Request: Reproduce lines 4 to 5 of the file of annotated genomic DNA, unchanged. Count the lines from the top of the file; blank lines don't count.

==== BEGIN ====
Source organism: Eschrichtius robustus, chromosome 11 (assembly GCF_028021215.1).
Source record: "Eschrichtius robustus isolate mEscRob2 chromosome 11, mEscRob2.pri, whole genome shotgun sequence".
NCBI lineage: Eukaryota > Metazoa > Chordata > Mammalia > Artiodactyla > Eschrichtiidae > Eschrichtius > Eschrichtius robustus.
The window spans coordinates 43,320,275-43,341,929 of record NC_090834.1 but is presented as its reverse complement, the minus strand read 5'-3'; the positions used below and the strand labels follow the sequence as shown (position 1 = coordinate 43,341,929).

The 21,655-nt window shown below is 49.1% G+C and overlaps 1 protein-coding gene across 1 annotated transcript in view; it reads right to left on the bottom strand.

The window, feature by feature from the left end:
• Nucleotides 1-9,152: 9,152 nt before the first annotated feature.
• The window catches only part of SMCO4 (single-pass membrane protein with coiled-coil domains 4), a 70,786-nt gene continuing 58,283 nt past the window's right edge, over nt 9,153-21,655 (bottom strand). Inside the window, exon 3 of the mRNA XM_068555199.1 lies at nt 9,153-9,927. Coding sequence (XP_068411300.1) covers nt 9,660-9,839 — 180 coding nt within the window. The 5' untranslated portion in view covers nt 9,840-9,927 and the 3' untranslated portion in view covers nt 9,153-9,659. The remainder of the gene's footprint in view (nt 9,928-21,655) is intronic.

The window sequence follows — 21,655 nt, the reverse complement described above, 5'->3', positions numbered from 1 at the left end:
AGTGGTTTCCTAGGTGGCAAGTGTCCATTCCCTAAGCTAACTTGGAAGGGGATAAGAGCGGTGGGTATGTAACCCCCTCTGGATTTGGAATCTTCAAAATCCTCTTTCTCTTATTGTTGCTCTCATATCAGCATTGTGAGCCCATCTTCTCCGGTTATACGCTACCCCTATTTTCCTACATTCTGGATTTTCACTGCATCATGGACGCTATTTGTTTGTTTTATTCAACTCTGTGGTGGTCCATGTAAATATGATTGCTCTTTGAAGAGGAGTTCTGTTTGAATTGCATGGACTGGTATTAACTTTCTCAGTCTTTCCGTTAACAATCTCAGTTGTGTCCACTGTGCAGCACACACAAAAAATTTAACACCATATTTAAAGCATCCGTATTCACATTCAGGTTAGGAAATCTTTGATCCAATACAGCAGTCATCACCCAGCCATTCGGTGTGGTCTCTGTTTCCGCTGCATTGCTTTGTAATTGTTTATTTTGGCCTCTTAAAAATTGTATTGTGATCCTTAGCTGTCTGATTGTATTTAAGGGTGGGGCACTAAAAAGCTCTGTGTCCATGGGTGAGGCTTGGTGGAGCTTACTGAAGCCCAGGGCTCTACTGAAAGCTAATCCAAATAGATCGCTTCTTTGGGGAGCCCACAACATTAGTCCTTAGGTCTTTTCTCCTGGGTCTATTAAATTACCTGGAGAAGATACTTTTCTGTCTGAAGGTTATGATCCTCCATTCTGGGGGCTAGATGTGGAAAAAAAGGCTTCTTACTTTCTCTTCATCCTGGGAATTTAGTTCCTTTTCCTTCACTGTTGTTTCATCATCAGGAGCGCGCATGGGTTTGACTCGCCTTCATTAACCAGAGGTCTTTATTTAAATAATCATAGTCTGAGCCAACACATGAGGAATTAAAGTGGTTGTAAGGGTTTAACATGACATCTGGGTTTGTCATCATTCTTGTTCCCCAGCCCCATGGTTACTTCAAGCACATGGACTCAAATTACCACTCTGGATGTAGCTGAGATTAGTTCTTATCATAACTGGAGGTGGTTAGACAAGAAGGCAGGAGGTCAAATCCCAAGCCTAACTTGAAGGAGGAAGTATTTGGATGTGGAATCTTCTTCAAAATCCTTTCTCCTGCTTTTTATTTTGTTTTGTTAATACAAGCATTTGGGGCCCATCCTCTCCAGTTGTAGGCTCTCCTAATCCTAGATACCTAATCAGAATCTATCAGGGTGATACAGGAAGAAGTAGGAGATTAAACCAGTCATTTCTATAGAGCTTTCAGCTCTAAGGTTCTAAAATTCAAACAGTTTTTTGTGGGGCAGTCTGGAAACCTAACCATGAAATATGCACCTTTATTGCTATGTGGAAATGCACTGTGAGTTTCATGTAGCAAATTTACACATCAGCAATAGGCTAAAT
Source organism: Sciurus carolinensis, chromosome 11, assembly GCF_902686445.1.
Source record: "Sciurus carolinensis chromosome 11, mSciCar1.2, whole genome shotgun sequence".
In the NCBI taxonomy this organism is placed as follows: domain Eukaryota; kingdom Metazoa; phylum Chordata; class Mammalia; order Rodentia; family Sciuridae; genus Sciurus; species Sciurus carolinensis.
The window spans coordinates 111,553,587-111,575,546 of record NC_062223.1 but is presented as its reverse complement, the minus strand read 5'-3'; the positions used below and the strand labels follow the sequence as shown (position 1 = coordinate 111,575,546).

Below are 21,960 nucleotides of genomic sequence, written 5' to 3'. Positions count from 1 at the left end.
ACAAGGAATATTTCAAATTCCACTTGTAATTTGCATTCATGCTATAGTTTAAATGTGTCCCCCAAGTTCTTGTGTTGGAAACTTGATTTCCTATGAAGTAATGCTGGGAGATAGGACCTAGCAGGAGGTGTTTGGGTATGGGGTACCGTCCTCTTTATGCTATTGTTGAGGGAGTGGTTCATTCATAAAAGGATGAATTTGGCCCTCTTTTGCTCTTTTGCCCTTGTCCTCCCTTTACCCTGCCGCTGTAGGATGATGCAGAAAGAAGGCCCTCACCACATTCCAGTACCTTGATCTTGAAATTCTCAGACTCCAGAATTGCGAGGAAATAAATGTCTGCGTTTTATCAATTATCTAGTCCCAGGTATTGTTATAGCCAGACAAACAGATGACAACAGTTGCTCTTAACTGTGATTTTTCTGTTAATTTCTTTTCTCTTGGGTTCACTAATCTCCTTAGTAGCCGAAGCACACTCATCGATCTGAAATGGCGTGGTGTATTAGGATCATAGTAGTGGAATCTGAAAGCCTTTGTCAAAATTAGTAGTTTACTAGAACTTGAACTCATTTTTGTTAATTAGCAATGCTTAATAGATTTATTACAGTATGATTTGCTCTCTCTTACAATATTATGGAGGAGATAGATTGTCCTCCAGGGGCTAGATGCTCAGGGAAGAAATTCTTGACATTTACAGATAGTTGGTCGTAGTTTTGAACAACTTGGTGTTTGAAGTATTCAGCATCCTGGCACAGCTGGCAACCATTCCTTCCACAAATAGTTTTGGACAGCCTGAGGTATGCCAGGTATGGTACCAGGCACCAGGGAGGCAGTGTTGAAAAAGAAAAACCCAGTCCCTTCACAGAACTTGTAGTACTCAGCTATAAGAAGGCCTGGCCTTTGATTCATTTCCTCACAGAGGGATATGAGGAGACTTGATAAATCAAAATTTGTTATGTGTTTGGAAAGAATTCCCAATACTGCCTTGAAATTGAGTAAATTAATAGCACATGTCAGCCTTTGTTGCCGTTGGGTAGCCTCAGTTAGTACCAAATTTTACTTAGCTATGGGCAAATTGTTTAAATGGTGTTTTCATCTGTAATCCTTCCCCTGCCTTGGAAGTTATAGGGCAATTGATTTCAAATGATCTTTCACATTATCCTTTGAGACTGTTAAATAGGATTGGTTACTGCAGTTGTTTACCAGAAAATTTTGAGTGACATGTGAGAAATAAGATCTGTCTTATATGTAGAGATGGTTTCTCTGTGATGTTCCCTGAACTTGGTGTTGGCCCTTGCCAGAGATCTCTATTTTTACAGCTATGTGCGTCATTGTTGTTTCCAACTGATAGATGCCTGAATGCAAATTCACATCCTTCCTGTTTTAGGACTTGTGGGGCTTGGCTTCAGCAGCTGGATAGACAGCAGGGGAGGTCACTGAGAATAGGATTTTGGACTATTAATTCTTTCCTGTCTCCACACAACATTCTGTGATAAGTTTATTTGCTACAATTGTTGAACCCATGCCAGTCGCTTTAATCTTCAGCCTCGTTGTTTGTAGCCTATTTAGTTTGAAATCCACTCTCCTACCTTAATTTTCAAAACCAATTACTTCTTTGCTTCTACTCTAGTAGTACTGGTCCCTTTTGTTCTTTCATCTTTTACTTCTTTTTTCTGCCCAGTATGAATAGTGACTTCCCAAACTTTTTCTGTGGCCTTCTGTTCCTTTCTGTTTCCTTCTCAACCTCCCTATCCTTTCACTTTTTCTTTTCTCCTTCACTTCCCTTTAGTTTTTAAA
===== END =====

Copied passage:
The window spans coordinates 43,320,275-43,341,929 of record NC_090834.1 but is presented as its reverse complement, the minus strand read 5'-3'; the positions used below and the strand labels follow the sequence as shown (position 1 = coordinate 43,341,929).

The 21,655-nt window shown below is 49.1% G+C and overlaps 1 protein-coding gene across 1 annotated transcript in view; it reads right to left on the bottom strand.